Next time you stop by a café for lunch, or dig into dinner at home, pause to think about what you have heard regarding hunger. Does it even exist here in the richest nation in the world?
You might say, oh come on, they just don’t want to work. That’s the problem. If they would just go get a job, they could provide everything their families need. We all see lots of obese people out there, so how can they be going hungry? Our government gives away food stamps, school lunches, and lots of other freebies, don’t they?
The Unites States Department of Agriculture has stated that about 45 million Americans currently struggle with what is called “food insecurity,” which means they are unsure from week to week, and sometimes day to day, if they will have enough nutritious food for their families. Yet, nearly three-fourths of them have at least one person in the family who is working at least part-time, and almost half have someone working full-time. So how can this happen?
Pima County’s stats are worse than the national average, with about 16 percent at or below the poverty line with one person working, and 1/3 of them make too much to qualify for SNAP benefits (food stamps). Even those who qualify can look forward to assistance that amounts to less than a buck and a half per person per day.
In more isolated rural areas, and in Santa Cruz County, for example, where closer to 22 percent are below the poverty level, there is less access to nutritious choices, and it can be a strain just to try to get to the market. Gasoline prices are higher, and a supermarket is often an hour or more away.
It is also much more difficult for people in rural areas to find work, and many suffer with obesity and its related maladies because they consistently rely on the cheapest and least nutritious processed or fast food offerings available to them. Medical care and community services are sparse and often inferior, especially much needed mental health and preventative screening assistance, or drug and alcohol counseling.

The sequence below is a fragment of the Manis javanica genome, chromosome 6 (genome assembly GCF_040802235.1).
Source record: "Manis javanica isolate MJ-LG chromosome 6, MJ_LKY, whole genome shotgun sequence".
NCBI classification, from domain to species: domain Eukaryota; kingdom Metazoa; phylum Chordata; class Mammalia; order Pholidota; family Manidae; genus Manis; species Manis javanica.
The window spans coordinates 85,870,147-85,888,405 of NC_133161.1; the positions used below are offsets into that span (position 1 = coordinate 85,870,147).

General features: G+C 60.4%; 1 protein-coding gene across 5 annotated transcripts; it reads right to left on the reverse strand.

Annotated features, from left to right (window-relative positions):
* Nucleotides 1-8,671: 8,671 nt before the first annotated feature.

“Feeding America,” a non-profit network of a few thousand food banks across the country and the third largest U.S. charity, points to a number of factors that prevent millions of families from getting the help they need. Wages have stagnated while rent, utilities, health care, medications, and food have spiraled up. Many of the nearly 15 percent of American families who live below the poverty line work hard at or near minimum wage, and yet some are unable to consistently hold a job because of transportation or health concerns.
A family emergency, a sick child, a car breaking down, a rent increase, a job loss—any one of these can easily become enough of a life change to force a parent to decide whether to try to pay a bill or buy food. The network estimates that 40 percent of families cannot even cover a 400-dollar emergency.
That’s “food insecurity.”
There are military families, college students, as well as about five and half million of the elderly, who rely on help from food banks. Older Americans often survive only on a single social security check. Increased health and prescriptions costs and an underestimation of what they need to live on when they retire also contribute to an unexpected reliance on food banks among older Americans.